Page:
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August 11: Pinski the Playwright

August 10, 2015

200px-David_PinskyYiddish writer David Pinski, whose plays brought the lives of urban Jewish workers to the Yiddish stage, died at 87 on this date in 1959. Pinski was a Talmudic wonder-child but became a secular Jew and socialist Zionist in his early adulthood. He was encouraged as a writer by the great I.L. Peretz, with whom he founded both a publishing house and a student literary community in Warsaw. Pinski would remain an important force in Jewish publishing and socialist organizing throughout his life, fifty years of which were spent in New York after 1899. In 1916, he became a member of the central committee of Poale Zion, the labor Zionist movement, for which he edited a journal and two daily newspapers. He also founded the Farband, the Labor Zionist organization, for which he served as president from 1919-22 and 1933-48, and he was the first president of the Yiddish PEN Club. It was Pinski’s plays, however, that were his primary legacy. Many of them “were about the common man and the workers,” writes YIVO, “historical legends and folklore... Biblical characters... [and] messianic figures from different time periods.” Pinski also introduced a sexual frankness to the Yiddish stage (his 1938 play, “The Singing Blacksmith,” became a film starring Moishe Oysher and featured the first film role for Hershel Bernardi). Pinski wrote several plays about Zionist pioneers as well, and moved to Israel in 1949, where he was honored but found no outlet for plays in Yiddish (several of his late plays were never produced).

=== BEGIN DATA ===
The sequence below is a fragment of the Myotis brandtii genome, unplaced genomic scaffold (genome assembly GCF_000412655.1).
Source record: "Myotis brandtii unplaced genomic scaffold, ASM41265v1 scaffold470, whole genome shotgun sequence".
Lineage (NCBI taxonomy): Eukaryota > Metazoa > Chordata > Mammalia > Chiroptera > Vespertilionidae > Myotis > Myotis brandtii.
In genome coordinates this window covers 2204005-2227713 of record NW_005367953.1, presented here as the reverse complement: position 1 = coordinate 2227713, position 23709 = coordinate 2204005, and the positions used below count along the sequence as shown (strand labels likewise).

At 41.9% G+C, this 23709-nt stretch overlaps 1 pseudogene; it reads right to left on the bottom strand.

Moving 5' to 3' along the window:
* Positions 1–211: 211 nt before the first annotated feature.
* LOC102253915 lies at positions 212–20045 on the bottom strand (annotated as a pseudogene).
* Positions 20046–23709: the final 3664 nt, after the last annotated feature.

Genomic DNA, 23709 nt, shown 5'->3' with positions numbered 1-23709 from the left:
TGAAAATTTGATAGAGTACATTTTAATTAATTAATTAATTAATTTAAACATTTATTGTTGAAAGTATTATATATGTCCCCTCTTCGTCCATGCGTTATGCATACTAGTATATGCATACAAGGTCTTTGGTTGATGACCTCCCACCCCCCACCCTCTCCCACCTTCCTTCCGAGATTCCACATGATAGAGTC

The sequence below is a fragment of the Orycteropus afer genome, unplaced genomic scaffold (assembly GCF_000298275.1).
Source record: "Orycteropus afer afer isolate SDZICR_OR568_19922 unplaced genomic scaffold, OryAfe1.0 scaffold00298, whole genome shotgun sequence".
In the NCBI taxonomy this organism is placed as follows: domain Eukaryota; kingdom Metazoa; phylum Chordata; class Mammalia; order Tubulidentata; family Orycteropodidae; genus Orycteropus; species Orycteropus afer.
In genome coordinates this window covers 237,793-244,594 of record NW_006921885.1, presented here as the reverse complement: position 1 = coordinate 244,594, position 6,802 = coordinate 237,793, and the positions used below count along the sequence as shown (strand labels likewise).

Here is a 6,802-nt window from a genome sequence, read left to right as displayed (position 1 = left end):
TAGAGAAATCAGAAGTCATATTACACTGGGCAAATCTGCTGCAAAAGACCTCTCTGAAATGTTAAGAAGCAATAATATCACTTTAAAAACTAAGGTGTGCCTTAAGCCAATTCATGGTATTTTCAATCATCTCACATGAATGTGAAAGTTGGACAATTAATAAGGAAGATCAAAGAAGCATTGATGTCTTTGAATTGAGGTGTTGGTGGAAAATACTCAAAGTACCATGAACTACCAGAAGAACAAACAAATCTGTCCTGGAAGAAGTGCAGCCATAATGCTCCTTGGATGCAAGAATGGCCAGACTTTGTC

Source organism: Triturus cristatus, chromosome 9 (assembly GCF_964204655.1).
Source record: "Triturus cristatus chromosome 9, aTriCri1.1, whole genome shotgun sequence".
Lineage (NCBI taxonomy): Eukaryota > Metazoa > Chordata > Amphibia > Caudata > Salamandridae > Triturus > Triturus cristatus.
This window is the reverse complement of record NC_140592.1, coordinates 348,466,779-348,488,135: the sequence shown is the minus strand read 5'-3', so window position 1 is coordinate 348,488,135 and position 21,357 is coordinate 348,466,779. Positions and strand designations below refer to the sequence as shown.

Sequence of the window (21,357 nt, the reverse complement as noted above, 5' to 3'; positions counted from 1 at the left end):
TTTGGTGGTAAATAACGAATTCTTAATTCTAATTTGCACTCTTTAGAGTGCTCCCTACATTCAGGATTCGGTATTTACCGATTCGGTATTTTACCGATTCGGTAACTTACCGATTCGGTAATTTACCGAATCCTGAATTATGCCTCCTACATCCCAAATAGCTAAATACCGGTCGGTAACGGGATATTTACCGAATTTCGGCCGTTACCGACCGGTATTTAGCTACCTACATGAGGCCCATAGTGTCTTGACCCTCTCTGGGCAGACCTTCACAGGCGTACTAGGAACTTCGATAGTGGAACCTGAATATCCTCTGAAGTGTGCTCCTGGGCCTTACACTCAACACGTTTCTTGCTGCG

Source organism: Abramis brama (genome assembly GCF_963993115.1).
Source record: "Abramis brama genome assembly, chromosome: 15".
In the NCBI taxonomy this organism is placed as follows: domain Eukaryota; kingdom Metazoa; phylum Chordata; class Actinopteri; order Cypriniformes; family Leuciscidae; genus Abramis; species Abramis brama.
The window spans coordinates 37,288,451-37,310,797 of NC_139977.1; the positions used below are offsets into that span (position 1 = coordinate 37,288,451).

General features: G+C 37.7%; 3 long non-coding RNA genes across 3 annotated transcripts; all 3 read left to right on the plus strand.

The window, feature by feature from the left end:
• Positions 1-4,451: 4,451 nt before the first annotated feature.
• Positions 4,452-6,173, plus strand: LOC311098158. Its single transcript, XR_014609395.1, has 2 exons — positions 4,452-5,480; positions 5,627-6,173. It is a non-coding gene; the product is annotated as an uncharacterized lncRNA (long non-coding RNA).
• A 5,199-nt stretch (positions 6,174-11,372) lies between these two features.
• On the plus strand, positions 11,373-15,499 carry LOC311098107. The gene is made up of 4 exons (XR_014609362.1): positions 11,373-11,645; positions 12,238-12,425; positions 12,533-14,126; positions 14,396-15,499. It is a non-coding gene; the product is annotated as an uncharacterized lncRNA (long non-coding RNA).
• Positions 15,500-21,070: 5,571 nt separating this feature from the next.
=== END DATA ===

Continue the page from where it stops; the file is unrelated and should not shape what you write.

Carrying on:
“For his eightieth birthday, he was made an honorary citizen of Haifa and a street on Mount Carmel was named after him. He was also made the honorary chairman and vice president of the Yiddish Literary Union in Israel. He continued to write and publish in Israel and to send articles to be published in Morgn Zhurnal (Daily Journal) and Tog (Day) in New York but he also believed that Yiddish would eventually become a respected part of the culture of Israel, alongside Hebrew.” —YIVO/Center for Jewish History